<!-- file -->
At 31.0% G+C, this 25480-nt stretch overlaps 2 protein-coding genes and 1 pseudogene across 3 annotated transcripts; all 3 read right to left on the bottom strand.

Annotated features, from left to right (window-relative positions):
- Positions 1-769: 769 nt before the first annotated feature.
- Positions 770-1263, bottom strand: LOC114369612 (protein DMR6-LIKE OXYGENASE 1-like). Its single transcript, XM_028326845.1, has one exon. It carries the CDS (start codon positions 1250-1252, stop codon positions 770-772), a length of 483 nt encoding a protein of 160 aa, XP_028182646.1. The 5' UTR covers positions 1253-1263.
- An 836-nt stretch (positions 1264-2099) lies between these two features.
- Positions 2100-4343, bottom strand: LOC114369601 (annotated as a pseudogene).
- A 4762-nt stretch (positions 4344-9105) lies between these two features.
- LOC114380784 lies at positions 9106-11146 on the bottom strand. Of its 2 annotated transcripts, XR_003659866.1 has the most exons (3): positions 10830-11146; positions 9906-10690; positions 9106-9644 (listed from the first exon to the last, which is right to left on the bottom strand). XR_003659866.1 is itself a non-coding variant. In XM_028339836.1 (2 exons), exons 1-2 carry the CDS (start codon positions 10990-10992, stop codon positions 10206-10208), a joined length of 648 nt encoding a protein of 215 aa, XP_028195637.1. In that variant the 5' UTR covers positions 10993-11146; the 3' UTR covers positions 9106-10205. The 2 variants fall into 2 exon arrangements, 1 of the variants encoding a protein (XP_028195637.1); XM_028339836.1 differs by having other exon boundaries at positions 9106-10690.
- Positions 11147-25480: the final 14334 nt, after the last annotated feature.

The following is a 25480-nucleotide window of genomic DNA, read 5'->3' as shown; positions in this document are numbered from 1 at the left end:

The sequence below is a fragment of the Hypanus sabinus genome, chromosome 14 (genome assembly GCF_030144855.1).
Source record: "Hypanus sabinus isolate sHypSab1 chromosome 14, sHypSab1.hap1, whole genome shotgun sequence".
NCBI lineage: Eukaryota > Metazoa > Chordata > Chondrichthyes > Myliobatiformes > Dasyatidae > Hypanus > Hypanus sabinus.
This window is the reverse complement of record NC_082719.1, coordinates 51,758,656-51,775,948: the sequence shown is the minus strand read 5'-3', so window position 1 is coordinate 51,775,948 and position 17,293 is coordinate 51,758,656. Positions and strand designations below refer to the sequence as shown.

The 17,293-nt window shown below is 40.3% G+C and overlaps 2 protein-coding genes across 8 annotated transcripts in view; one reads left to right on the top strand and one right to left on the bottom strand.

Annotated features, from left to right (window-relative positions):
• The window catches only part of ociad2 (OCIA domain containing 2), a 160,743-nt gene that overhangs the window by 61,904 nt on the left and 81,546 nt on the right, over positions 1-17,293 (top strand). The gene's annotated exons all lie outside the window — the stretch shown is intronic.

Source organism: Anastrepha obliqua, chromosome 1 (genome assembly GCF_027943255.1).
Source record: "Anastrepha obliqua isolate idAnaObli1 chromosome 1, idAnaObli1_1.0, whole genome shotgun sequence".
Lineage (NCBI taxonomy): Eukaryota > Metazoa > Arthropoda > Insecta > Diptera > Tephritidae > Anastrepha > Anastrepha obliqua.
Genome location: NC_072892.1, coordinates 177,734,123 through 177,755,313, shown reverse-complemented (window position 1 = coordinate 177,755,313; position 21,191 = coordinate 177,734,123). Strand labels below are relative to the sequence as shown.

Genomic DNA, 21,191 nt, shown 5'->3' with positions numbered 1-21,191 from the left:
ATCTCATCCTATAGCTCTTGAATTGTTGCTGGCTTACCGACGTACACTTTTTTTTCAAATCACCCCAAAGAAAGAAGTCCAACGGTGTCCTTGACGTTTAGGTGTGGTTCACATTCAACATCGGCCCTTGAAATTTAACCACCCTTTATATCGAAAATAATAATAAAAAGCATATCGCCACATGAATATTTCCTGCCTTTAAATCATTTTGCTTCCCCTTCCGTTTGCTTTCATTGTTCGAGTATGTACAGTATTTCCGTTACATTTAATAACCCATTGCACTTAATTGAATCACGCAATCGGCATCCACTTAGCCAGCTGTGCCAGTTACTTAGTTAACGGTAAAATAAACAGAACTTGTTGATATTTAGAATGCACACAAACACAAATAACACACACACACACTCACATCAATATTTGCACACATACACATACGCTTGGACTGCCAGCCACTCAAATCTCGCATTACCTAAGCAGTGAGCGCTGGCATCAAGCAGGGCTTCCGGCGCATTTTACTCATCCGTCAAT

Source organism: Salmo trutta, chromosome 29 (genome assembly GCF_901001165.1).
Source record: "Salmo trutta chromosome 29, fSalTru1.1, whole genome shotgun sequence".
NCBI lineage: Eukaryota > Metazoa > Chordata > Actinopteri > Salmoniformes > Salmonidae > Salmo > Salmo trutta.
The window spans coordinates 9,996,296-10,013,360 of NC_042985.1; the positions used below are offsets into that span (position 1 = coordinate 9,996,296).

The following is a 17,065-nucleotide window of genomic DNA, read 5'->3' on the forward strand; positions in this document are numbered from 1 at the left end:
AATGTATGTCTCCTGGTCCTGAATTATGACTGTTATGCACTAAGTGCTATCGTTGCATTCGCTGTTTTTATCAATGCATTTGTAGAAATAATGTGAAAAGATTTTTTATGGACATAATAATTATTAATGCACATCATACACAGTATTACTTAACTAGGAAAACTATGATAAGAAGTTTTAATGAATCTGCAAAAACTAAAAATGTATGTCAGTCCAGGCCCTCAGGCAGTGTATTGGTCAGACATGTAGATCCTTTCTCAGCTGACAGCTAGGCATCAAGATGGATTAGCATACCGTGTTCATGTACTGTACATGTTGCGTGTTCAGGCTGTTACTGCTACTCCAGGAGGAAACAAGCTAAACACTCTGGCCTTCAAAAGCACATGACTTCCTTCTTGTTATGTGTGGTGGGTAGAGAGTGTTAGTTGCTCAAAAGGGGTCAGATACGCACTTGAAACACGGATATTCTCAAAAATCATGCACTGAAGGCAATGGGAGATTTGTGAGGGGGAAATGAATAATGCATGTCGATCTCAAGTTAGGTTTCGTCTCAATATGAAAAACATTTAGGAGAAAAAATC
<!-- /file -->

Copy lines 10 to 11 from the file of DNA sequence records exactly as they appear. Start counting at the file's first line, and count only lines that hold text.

The following is a 25480-nucleotide window of genomic DNA, read 5'->3' as shown; positions in this document are numbered from 1 at the left end:

The sequence below is a fragment of the Hypanus sabinus genome, chromosome 14 (genome assembly GCF_030144855.1).